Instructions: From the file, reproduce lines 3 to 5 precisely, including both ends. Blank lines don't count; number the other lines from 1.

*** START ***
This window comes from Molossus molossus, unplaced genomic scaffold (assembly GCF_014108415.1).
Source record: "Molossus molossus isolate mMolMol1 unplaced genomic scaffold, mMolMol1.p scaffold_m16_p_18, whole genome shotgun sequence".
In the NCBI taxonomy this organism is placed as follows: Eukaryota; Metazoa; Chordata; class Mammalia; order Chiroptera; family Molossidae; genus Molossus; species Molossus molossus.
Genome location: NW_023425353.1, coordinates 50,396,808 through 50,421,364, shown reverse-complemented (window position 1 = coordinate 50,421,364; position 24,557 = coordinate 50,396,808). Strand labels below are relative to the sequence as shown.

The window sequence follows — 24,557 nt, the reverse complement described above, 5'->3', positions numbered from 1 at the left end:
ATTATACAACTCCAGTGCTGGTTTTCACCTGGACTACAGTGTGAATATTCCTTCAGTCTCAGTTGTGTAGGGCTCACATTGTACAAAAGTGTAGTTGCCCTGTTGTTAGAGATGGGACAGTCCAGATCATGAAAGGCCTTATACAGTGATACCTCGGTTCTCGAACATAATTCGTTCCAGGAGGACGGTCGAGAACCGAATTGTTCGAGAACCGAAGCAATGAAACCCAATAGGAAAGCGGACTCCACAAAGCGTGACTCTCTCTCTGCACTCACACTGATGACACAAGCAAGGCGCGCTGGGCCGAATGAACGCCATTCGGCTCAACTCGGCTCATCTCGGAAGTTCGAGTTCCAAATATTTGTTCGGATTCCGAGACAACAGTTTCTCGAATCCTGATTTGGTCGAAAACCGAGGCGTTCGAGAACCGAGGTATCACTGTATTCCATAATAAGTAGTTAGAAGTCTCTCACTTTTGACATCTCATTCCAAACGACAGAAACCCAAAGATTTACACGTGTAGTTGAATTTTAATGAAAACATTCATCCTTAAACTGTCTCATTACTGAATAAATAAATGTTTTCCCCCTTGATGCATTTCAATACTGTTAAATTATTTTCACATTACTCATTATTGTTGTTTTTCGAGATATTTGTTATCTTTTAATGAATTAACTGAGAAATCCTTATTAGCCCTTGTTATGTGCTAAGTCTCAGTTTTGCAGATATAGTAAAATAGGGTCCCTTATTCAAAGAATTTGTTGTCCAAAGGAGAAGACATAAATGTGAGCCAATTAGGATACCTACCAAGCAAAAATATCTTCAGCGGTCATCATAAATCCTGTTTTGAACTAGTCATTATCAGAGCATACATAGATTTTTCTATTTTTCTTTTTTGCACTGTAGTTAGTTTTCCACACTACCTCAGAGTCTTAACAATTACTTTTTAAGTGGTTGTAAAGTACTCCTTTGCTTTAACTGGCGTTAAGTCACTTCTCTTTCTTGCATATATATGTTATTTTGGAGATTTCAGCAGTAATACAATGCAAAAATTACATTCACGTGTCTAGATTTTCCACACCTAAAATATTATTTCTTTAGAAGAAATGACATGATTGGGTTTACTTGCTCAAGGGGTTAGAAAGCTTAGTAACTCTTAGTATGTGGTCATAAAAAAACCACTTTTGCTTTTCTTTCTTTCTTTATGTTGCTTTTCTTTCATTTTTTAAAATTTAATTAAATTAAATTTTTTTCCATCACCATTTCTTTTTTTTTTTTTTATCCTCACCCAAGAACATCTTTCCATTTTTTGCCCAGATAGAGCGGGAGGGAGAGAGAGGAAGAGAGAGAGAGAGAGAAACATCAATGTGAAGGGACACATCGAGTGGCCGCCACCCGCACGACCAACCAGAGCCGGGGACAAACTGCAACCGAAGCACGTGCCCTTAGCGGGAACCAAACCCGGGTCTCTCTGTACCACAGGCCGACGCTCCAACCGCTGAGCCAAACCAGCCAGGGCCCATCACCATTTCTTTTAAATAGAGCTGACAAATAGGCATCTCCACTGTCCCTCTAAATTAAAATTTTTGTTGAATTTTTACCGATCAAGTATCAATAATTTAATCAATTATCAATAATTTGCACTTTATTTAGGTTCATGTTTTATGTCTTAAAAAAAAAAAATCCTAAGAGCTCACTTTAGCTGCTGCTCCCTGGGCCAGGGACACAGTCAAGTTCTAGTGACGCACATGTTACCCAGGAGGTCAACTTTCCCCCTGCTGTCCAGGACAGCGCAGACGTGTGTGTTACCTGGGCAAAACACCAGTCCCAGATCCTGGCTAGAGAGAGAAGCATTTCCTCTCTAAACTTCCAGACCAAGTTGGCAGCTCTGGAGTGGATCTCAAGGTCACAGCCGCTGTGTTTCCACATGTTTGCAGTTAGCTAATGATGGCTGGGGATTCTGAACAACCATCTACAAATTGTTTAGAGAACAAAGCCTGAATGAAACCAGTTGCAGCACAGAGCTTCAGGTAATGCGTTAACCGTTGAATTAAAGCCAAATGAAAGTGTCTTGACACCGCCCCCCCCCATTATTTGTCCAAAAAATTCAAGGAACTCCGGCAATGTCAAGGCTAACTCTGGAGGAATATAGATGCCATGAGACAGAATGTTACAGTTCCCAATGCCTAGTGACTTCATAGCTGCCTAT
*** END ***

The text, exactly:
In the NCBI taxonomy this organism is placed as follows: Eukaryota; Metazoa; Chordata; class Mammalia; order Chiroptera; family Molossidae; genus Molossus; species Molossus molossus.
Genome location: NW_023425353.1, coordinates 50,396,808 through 50,421,364, shown reverse-complemented (window position 1 = coordinate 50,421,364; position 24,557 = coordinate 50,396,808). Strand labels below are relative to the sequence as shown.

The window sequence follows — 24,557 nt, the reverse complement described above, 5'->3', positions numbered from 1 at the left end: